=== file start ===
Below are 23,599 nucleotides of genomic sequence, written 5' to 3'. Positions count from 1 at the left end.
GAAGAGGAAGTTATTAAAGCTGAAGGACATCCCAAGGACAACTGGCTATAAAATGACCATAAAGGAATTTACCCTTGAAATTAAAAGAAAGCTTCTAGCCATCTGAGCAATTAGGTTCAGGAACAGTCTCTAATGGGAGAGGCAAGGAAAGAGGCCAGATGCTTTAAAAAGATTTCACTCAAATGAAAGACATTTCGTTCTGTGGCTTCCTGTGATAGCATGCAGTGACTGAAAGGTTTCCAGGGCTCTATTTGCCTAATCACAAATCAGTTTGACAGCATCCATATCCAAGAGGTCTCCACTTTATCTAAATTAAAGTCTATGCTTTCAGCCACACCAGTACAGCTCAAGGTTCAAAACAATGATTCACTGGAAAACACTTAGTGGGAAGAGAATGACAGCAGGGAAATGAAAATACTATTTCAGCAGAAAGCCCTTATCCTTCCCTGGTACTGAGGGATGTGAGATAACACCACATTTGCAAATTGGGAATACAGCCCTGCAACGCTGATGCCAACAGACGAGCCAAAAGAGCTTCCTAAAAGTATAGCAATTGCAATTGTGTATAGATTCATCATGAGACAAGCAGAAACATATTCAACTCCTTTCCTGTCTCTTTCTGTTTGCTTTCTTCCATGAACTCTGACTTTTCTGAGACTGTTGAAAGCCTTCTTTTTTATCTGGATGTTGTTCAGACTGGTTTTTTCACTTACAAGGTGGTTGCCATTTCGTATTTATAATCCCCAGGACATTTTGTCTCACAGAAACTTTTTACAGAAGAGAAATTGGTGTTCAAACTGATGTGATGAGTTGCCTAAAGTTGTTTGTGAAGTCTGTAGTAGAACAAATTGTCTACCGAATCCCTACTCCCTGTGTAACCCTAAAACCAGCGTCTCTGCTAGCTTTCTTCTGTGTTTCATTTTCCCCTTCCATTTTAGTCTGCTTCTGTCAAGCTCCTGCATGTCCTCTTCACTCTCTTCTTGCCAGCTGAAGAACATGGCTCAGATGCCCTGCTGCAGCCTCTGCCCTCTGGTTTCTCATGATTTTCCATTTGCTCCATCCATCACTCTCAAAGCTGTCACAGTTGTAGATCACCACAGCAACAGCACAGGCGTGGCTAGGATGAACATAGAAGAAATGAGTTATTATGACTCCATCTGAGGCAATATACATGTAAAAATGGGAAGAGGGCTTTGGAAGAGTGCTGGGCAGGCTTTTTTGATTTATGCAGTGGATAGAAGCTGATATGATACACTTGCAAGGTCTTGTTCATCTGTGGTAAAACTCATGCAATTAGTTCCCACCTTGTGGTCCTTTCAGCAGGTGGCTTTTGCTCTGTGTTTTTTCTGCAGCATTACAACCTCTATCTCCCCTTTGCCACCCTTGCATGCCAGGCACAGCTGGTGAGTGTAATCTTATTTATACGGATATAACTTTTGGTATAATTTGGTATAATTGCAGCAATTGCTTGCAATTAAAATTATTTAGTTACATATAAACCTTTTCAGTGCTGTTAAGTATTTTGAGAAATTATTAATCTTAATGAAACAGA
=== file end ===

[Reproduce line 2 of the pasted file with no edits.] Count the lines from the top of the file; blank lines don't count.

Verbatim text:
GAAGAGGAAGTTATTAAAGCTGAAGGACATCCCAAGGACAACTGGCTATAAAATGACCATAAAGGAATTTACCCTTGAAATTAAAAGAAAGCTTCTAGCCATCTGAGCAATTAGGTTCAGGAACAGTCTCTAATGGGAGAGGCAAGGAAAGAGGCCAGATGCTTTAAAAAGATTTCACTCAAATGAAAGACATTTCGTTCTGTGGCTTCCTGTGATAGCATGCAGTGACTGAAAGGTTTCCAGGGCTCTATTTGCCTAATCACAAATCAGTTTGACAGCATCCATATCCAAGAGGTCTCCACTTTATCTAAATTAAAGTCTATGCTTTCAGCCACACCAGTACAGCTCAAGGTTCAAAACAATGATTCACTGGAAAACACTTAGTGGGAAGAGAATGACAGCAGGGAAATGAAAATACTATTTCAGCAGAAAGCCCTTATCCTTCCCTGGTACTGAGGGATGTGAGATAACACCACATTTGCAAATTGGGAATACAGCCCTGCAACGCTGATGCCAACAGACGAGCCAAAAGAGCTTCCTAAAAGTATAGCAATTGCAATTGTGTATAGATTCATCATGAGACAAGCAGAAACATATTCAACTCCTTTCCTGTCTCTTTCTGTTTGCTTTCTTCCATGAACTCTGACTTTTCTGAGACTGTTGAAAGCCTTCTTTTTTATCTGGATGTTGTTCAGACTGGTTTTTTCACTTACAAGGTGGTTGCCATTTCGTATTTATAATCCCCAGGACATTTTGTCTCACAGAAACTTTTTACAGAAGAGAAATTGGTGTTCAAACTGATGTGATGAGTTGCCTAAAGTTGTTTGTGAAGTCTGTAGTAGAACAAATTGTCTACCGAATCCCTACTCCCTGTGTAACCCTAAAACCAGCGTCTCTGCTAGCTTTCTTCTGTGTTTCATTTTCCCCTTCCATTTTAGTCTGCTTCTGTCAAGCTCCTGCATGTCCTCTTCACTCTCTTCTTGCCAGCTGAAGAACATGGCTCAGATGCCCTGCTGCAGCCTCTGCCCTCTGGTTTCTCATGATTTTCCATTTGCTCCATCCATCACTCTCAAAGCTGTCACAGTTGTAGATCACCACAGCAACAGCACAGGCGTGGCTAGGATGAACATAGAAGAAATGAGTTATTATGACTCCATCTGAGGCAATATACATGTAAAAATGGGAAGAGGGCTTTGGAAGAGTGCTGGGCAGGCTTTTTTGATTTATGCAGTGGATAGAAGCTGATATGATACACTTGCAAGGTCTTGTTCATCTGTGGTAAAACTCATGCAATTAGTTCCCACCTTGTGGTCCTTTCAGCAGGTGGCTTTTGCTCTGTGTTTTTTCTGCAGCATTACAACCTCTATCTCCCCTTTGCCACCCTTGCATGCCAGGCACAGCTGGTGAGTGTAATCTTATTTATACGGATATAACTTTTGGTATAATTTGGTATAATTGCAGCAATTGCTTGCAATTAAAATTATTTAGTTACATATAAACCTTTTCAGTGCTGTTAAGTATTTTGAGAAATTATTAATCTTAATGAAACAGA